Let’s Hear it for Shame II: Once Upon a Time

“Let’s Hear it for Shame,” a Five Part Series

At the risk of sounding like the old fogey that I am (80 years old, after all), I offer my thoughts on the passing of a key social tool. “Let’s Hear It For Shame” is the title of this five-part series.

  1. The Shame Game
  2. Once Upon a Time
  3. Blaming Shame
  4. In Place of Shame
  5. Retrieving the Old Tool

II: Once Upon a Time

Shame used to be seen as a blessing, if only because it could be counted on to keep people in line.


Not so long ago shame was seen in a very different light; it was regarded as a legitimate form of social control. Shame was the punishment for not conforming to the community standards. Men would have been ashamed to violate the dress codes of the day–like the one that required men to wear hats whenever they went outdoors.

Shame would have also come upon families that had seen one of their children run away from home, or families with any whiff of suspicion regarding improper sexual relations within its members. It would have clung to the parents of a youth who had been brought home by a policeman for misdeeds, even if the young man was released at the doorstep of his house.

Shame was the inevitable consequence of misbehavior in school–whether the punishment was a belt whip to the open hand, an order to clean the classroom after school, or a recital of the student’s failures in front of everyone. No scolding or punishment was ever a private matter in those days. A smirking group was always on hand to witness everything. But that was the point, after all: to use shame to rachet up the admonition for reform and to stifle the temptation to disregard it.

What I remember from my early childhood in Buffalo wasn’t so very different at bottom from the type of social control that kept Pacific Islanders in line, I suppose. Shame was the device used to maintain public order and good behavior. Long before policemen patrolled the streets and prison cells became overcrowded, people were kept in line by fear that they would lose their reputation.

Much the same was true in the islands. Formerly a young man who got into a fight with someone in his village, or who attempted to steal a neighbor’s car or damaged the property of another, would have been reported to the magistrate rather than arrested by the police and hauled away to face criminal charges. The guilty young man, along with his parents, would have been summoned, along with his parents, to account for his deeds in front of the mayor and those he had harmed. The youth would have been required to face the consequences of his actions and his family obliged to make restitution.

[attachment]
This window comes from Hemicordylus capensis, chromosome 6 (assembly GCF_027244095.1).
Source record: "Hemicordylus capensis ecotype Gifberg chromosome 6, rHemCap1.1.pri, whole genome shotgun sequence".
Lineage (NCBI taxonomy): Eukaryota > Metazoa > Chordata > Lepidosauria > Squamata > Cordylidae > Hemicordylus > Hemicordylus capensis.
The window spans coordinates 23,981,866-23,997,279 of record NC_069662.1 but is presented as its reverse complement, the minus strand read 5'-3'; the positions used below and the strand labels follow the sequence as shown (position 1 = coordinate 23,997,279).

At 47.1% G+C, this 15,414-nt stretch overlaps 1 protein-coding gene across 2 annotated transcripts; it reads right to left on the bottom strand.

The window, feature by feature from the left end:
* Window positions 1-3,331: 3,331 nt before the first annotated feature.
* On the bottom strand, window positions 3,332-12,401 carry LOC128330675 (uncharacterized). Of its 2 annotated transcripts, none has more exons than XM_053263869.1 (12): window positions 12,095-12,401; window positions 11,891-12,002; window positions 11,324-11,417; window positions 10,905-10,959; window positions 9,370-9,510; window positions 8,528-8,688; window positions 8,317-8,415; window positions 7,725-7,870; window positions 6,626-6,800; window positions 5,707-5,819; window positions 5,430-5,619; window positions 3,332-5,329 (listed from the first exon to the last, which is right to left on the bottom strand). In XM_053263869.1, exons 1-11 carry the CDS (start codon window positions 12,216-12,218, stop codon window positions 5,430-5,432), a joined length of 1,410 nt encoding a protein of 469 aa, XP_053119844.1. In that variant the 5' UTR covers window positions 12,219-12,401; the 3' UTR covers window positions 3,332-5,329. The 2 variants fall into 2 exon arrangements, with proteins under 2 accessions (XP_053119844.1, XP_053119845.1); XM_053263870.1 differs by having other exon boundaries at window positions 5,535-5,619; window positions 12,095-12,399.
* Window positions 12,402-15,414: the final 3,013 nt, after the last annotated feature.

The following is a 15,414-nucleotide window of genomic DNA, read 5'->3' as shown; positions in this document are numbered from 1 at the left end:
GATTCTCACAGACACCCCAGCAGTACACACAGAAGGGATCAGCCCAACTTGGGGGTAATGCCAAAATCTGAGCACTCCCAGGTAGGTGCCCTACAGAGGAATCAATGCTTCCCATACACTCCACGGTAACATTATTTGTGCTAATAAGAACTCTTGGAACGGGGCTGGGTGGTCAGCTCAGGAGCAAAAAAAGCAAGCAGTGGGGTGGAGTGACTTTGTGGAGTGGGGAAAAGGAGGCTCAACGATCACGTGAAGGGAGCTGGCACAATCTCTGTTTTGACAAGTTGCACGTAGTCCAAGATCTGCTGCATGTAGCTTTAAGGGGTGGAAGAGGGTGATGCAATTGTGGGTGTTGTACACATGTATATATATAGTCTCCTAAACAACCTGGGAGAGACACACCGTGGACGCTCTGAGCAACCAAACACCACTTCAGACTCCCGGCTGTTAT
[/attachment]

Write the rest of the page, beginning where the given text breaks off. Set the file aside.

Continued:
Shame was a prime ingredient in resolving such matters in those days. It was also a compelling reason for parents to make sure that their wayward son did not repeat such behavior in the future.

Spouse abuse in the islands offers another example of the contrast between then and now. When households were larger and made up of more than just parents and children, a man would have thought long and hard before screaming at his wife, much less punching her. For one thing, her blood relatives probably lived not too far away. But in any case, at the regular family gatherings bruises and black eyes would have become an instant topic of conversation. At first the woman’s relatives might have counseled patience with her spouse, but their readiness to let the incident pass wouldn’t have gone on forever. At some point, they would have intervened on her behalf.

The forms of this intervention might differ with the culture. In some places, her brother might have had a one-on-one talk, or possibly something more than just a talk, with her offending spouse. If the problem continued, her family might have brought her back to stay with them until her husband learned how to behave properly toward her.

Whatever happened wouldn’t have entailed a quick 911 call leading to a restraint order or perhaps even criminal charges and an arrest. It would have been a process more drawn out, but always under the watchful eye of the woman’s own flesh and blood. Needless to say, throughout the whole process shame would have been a strong motive for behavioral change.

The community, whether in the outer atolls or in the population centers, always had its own ways of unifying its people.

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About the author

Francis X. Hezel, SJ
Francis X. Hezel, SJ

Francis X. Hezel, SJ, is a Jesuit priest who has lived and worked in Micronesia since 1963. At different times he has served as high school teacher, school administrator, pastor, and regional superior to the Jesuits of Micronesia. He spent thirty years directing the Micronesian Seminar, a non-profit, non-governmental organization based in Pohnpei, Micronesia. He has written and spoken widely about social change and its impact on island societies. He has also written several books on Micronesian history, including The First Taint of Civilization, Strangers in Their Own Land, and The New Shape of Old Island Cultures. His most recent book, Making Sense of Micronesia: The Logic of Pacific Island Culture, is available through University of Hawaii Press.

Copyright © 2015, WHERESFRAN.ORG, Francis X. Hezel, SJ.